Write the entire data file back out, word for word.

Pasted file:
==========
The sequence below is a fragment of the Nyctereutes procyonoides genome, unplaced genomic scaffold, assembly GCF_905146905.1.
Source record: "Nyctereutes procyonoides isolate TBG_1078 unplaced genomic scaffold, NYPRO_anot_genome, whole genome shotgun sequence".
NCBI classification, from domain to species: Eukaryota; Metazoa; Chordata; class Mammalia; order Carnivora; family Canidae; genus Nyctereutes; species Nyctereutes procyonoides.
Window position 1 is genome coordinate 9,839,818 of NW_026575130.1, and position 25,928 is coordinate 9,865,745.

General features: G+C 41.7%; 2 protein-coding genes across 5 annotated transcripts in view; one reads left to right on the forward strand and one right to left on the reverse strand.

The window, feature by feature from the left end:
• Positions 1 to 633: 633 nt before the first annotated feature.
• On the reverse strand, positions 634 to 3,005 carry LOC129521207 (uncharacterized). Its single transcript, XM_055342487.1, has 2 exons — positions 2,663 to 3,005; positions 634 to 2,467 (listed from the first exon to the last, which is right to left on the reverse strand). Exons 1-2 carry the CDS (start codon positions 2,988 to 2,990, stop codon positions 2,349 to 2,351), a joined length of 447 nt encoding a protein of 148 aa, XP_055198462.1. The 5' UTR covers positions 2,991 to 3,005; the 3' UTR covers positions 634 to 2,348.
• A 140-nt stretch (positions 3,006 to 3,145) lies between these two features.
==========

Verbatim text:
The sequence below is a fragment of the Nyctereutes procyonoides genome, unplaced genomic scaffold, assembly GCF_905146905.1.
Source record: "Nyctereutes procyonoides isolate TBG_1078 unplaced genomic scaffold, NYPRO_anot_genome, whole genome shotgun sequence".
NCBI classification, from domain to species: Eukaryota; Metazoa; Chordata; class Mammalia; order Carnivora; family Canidae; genus Nyctereutes; species Nyctereutes procyonoides.
Window position 1 is genome coordinate 9,839,818 of NW_026575130.1, and position 25,928 is coordinate 9,865,745.

General features: G+C 41.7%; 2 protein-coding genes across 5 annotated transcripts in view; one reads left to right on the forward strand and one right to left on the reverse strand.

The window, feature by feature from the left end:
• Positions 1 to 633: 633 nt before the first annotated feature.
• On the reverse strand, positions 634 to 3,005 carry LOC129521207 (uncharacterized). Its single transcript, XM_055342487.1, has 2 exons — positions 2,663 to 3,005; positions 634 to 2,467 (listed from the first exon to the last, which is right to left on the reverse strand). Exons 1-2 carry the CDS (start codon positions 2,988 to 2,990, stop codon positions 2,349 to 2,351), a joined length of 447 nt encoding a protein of 148 aa, XP_055198462.1. The 5' UTR covers positions 2,991 to 3,005; the 3' UTR covers positions 634 to 2,348.
• A 140-nt stretch (positions 3,006 to 3,145) lies between these two features.